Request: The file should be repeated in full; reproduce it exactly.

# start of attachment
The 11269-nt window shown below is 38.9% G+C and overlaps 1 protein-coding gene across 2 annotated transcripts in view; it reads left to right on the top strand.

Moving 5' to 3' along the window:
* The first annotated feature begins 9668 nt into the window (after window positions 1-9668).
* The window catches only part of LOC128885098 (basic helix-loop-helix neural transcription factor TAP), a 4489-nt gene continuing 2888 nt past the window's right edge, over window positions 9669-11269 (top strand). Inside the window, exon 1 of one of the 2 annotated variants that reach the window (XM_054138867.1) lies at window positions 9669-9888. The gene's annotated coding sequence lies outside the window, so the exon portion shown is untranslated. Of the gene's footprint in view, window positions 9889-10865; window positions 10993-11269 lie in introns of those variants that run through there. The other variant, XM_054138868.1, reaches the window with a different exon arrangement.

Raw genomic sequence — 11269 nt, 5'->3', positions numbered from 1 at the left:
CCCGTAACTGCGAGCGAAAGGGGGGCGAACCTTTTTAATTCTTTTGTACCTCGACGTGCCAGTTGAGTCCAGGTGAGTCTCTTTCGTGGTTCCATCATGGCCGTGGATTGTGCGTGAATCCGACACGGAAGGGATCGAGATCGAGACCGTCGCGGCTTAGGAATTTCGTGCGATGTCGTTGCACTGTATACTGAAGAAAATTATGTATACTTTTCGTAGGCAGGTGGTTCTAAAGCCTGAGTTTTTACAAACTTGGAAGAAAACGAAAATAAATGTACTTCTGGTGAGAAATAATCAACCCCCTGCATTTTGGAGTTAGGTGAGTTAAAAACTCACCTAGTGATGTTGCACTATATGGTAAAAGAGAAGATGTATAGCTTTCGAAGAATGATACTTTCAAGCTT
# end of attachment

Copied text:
The 11269-nt window shown below is 38.9% G+C and overlaps 1 protein-coding gene across 2 annotated transcripts in view; it reads left to right on the top strand.

Moving 5' to 3' along the window:
* The first annotated feature begins 9668 nt into the window (after window positions 1-9668).
* The window catches only part of LOC128885098 (basic helix-loop-helix neural transcription factor TAP), a 4489-nt gene continuing 2888 nt past the window's right edge, over window positions 9669-11269 (top strand). Inside the window, exon 1 of one of the 2 annotated variants that reach the window (XM_054138867.1) lies at window positions 9669-9888. The gene's annotated coding sequence lies outside the window, so the exon portion shown is untranslated. Of the gene's footprint in view, window positions 9889-10865; window positions 10993-11269 lie in introns of those variants that run through there. The other variant, XM_054138868.1, reaches the window with a different exon arrangement.

Raw genomic sequence — 11269 nt, 5'->3', positions numbered from 1 at the left:
CCCGTAACTGCGAGCGAAAGGGGGGCGAACCTTTTTAATTCTTTTGTACCTCGACGTGCCAGTTGAGTCCAGGTGAGTCTCTTTCGTGGTTCCATCATGGCCGTGGATTGTGCGTGAATCCGACACGGAAGGGATCGAGATCGAGACCGTCGCGGCTTAGGAATTTCGTGCGATGTCGTTGCACTGTATACTGAAGAAAATTATGTATACTTTTCGTAGGCAGGTGGTTCTAAAGCCTGAGTTTTTACAAACTTGGAAGAAAACGAAAATAAATGTACTTCTGGTGAGAAATAATCAACCCCCTGCATTTTGGAGTTAGGTGAGTTAAAAACTCACCTAGTGATGTTGCACTATATGGTAAAAGAGAAGATGTATAGCTTTCGAAGAATGATACTTTCAAGCTT